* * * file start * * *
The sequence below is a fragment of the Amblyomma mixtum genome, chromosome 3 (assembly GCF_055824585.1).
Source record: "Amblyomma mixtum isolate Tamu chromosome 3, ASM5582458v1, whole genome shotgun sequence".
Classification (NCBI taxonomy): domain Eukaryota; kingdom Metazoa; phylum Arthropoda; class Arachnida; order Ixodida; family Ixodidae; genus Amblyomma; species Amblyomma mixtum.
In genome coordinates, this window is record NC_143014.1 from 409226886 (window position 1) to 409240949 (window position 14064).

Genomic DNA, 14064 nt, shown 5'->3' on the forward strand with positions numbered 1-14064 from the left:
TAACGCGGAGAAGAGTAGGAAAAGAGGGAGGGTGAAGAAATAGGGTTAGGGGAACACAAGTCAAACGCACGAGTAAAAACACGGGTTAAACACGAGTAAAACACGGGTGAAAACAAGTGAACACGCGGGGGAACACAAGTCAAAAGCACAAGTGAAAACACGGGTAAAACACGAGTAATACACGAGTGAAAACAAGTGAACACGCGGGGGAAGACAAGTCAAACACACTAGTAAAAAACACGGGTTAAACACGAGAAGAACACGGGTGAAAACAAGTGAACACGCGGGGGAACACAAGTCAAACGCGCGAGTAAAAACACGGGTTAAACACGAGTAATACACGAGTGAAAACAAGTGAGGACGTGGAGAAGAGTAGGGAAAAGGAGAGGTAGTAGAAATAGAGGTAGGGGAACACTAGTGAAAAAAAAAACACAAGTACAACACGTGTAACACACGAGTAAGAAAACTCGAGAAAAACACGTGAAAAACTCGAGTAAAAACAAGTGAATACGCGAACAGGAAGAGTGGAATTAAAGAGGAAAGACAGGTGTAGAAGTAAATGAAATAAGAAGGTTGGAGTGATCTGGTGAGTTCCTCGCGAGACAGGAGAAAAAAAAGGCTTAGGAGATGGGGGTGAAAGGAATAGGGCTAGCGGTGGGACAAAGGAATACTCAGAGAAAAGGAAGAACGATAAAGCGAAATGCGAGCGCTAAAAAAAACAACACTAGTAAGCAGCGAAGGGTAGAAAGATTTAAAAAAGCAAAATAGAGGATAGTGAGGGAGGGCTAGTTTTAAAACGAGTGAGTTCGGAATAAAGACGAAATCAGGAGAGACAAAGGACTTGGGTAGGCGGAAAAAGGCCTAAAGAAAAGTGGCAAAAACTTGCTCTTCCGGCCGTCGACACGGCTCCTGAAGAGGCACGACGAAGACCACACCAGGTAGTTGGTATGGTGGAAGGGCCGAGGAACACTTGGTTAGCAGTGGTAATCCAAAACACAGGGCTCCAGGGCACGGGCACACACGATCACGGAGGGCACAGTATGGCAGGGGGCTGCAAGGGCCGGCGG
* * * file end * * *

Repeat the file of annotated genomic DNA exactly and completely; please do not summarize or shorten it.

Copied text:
The sequence below is a fragment of the Amblyomma mixtum genome, chromosome 3 (assembly GCF_055824585.1).
Source record: "Amblyomma mixtum isolate Tamu chromosome 3, ASM5582458v1, whole genome shotgun sequence".
Classification (NCBI taxonomy): domain Eukaryota; kingdom Metazoa; phylum Arthropoda; class Arachnida; order Ixodida; family Ixodidae; genus Amblyomma; species Amblyomma mixtum.
In genome coordinates, this window is record NC_143014.1 from 409226886 (window position 1) to 409240949 (window position 14064).

Genomic DNA, 14064 nt, shown 5'->3' on the forward strand with positions numbered 1-14064 from the left:
TAACGCGGAGAAGAGTAGGAAAAGAGGGAGGGTGAAGAAATAGGGTTAGGGGAACACAAGTCAAACGCACGAGTAAAAACACGGGTTAAACACGAGTAAAACACGGGTGAAAACAAGTGAACACGCGGGGGAACACAAGTCAAAAGCACAAGTGAAAACACGGGTAAAACACGAGTAATACACGAGTGAAAACAAGTGAACACGCGGGGGAAGACAAGTCAAACACACTAGTAAAAAACACGGGTTAAACACGAGAAGAACACGGGTGAAAACAAGTGAACACGCGGGGGAACACAAGTCAAACGCGCGAGTAAAAACACGGGTTAAACACGAGTAATACACGAGTGAAAACAAGTGAGGACGTGGAGAAGAGTAGGGAAAAGGAGAGGTAGTAGAAATAGAGGTAGGGGAACACTAGTGAAAAAAAAAACACAAGTACAACACGTGTAACACACGAGTAAGAAAACTCGAGAAAAACACGTGAAAAACTCGAGTAAAAACAAGTGAATACGCGAACAGGAAGAGTGGAATTAAAGAGGAAAGACAGGTGTAGAAGTAAATGAAATAAGAAGGTTGGAGTGATCTGGTGAGTTCCTCGCGAGACAGGAGAAAAAAAAGGCTTAGGAGATGGGGGTGAAAGGAATAGGGCTAGCGGTGGGACAAAGGAATACTCAGAGAAAAGGAAGAACGATAAAGCGAAATGCGAGCGCTAAAAAAAACAACACTAGTAAGCAGCGAAGGGTAGAAAGATTTAAAAAAGCAAAATAGAGGATAGTGAGGGAGGGCTAGTTTTAAAACGAGTGAGTTCGGAATAAAGACGAAATCAGGAGAGACAAAGGACTTGGGTAGGCGGAAAAAGGCCTAAAGAAAAGTGGCAAAAACTTGCTCTTCCGGCCGTCGACACGGCTCCTGAAGAGGCACGACGAAGACCACACCAGGTAGTTGGTATGGTGGAAGGGCCGAGGAACACTTGGTTAGCAGTGGTAATCCAAAACACAGGGCTCCAGGGCACGGGCACACACGATCACGGAGGGCACAGTATGGCAGGGGGCTGCAAGGGCCGGCGG